Chewy roast hen

Tonight I was teaching a friend how to make a basic roast chicken. When it was time to cut it up it was beyond tough. The meat was moist but terribly chewy. After the meal she looked at the package and it was a hen. Are hens typically chewy? Was there something I could have done to prevent this? I have been roasting chickens forever with the same recipe and I have alway had amazing success. I have never used a hen before.

  • Posted by: Hildee
  • August 30, 2011
  • 5595 views
  • 7 Comments

7 Comments

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inpatskitchen
inpatskitchen August 30, 2011

Hens are usually very tough old chickens and probably need to be stewed or braised for some length of time. When done right the flavor is magnificent! For roasting I'd use a large broiler or capon.

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Greenstuff
Greenstuff August 30, 2011

Look on the bright side--now you know about stewing chickens, hens, and varieties that are tough--but more flavorful. They're great to use in soups and stews, much better than young, tender, less flavorful birds.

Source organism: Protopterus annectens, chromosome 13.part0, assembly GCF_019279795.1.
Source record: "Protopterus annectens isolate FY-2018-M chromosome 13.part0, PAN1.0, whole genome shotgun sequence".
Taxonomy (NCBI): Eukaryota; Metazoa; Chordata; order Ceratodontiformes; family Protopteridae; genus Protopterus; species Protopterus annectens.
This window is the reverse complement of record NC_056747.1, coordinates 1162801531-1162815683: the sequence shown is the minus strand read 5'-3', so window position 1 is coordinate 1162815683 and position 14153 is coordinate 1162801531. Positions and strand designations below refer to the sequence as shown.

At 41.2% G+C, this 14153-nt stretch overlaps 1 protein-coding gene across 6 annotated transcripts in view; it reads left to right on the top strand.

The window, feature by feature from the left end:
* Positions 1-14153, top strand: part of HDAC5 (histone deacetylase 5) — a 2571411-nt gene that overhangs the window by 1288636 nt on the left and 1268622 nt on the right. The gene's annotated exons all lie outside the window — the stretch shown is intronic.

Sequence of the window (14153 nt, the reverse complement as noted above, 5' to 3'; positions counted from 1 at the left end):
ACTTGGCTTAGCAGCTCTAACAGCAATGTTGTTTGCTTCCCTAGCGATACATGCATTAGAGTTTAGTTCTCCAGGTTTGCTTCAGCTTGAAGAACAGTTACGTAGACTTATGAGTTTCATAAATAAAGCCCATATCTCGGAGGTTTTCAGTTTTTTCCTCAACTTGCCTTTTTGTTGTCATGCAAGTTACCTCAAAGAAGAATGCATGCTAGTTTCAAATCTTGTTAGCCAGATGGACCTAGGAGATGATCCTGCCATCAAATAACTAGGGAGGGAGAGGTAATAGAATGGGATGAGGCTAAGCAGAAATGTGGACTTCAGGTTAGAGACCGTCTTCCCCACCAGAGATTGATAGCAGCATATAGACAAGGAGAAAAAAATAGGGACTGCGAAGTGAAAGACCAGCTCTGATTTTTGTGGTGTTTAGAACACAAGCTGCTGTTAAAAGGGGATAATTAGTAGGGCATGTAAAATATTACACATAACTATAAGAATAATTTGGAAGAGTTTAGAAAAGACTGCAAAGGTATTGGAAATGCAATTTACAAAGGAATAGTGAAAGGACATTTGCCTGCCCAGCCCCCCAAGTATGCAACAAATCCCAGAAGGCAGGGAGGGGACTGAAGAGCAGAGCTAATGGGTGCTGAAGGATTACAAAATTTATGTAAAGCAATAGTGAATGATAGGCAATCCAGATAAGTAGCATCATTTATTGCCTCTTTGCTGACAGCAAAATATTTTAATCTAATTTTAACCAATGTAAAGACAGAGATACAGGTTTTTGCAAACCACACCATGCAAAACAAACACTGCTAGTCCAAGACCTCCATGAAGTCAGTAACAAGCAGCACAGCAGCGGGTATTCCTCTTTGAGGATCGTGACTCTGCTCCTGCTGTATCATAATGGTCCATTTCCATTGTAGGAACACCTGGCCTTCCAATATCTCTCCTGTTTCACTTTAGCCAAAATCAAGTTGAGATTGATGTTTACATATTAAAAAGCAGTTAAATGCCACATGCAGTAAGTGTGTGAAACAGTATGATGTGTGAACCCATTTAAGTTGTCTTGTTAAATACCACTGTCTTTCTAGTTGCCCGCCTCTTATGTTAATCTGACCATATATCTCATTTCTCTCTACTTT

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Hildee
Hildee August 31, 2011

Wonderful information, bunches of thanks to you!

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innoabrd
innoabrd August 31, 2011

Not sure about where you are, but in some places (ie. the UK) I've been able to buy old, retired, laying hens. Perhaps that's what this is. Great for stewing or making stock/soup, but not roasting.

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usuba dashi
usuba dashi August 31, 2011

In the US, you can not buy a proper spent hen anymore from the commercial layers. The laying hens are tiny, breed to eat very little, while laying plenty of eggs. It is possible to buy large hens for backyard egg operations, even some slightly larger organic operations will use them. I would be curious where the hen was bought and the brand name, unless it was a local farmers market.

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Greenstuff
Greenstuff August 31, 2011

While it is true that it's hard to find old hens in the US these days, there are some breeds that are naturally tougher, needing the slower cooking. One example is the blue-footed chickens from BN Ranch. Meat aficionados will recognize BN as Bob Niman. These chickens were bred in Canada as an American take on poulet de Bresse, the great French chicken. Unfortunately, all the Canadian birds had to be destroyed during the avian flu scare. But fortunately, the Canadian grower had sent a small flock to California. And now they're are marketed, at least in a small way. Marin Sun Farms, also in California, also markets a chicken that is more flavorful and also more tough (until cooked properly) than most Americans are used to. The irony, of course, is that these tough birds go for top dollar.

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Greenstuff
Greenstuff August 31, 2011

I see there's another whole discussion going on about tough birds!
http://www.food52.com/foodpickle...

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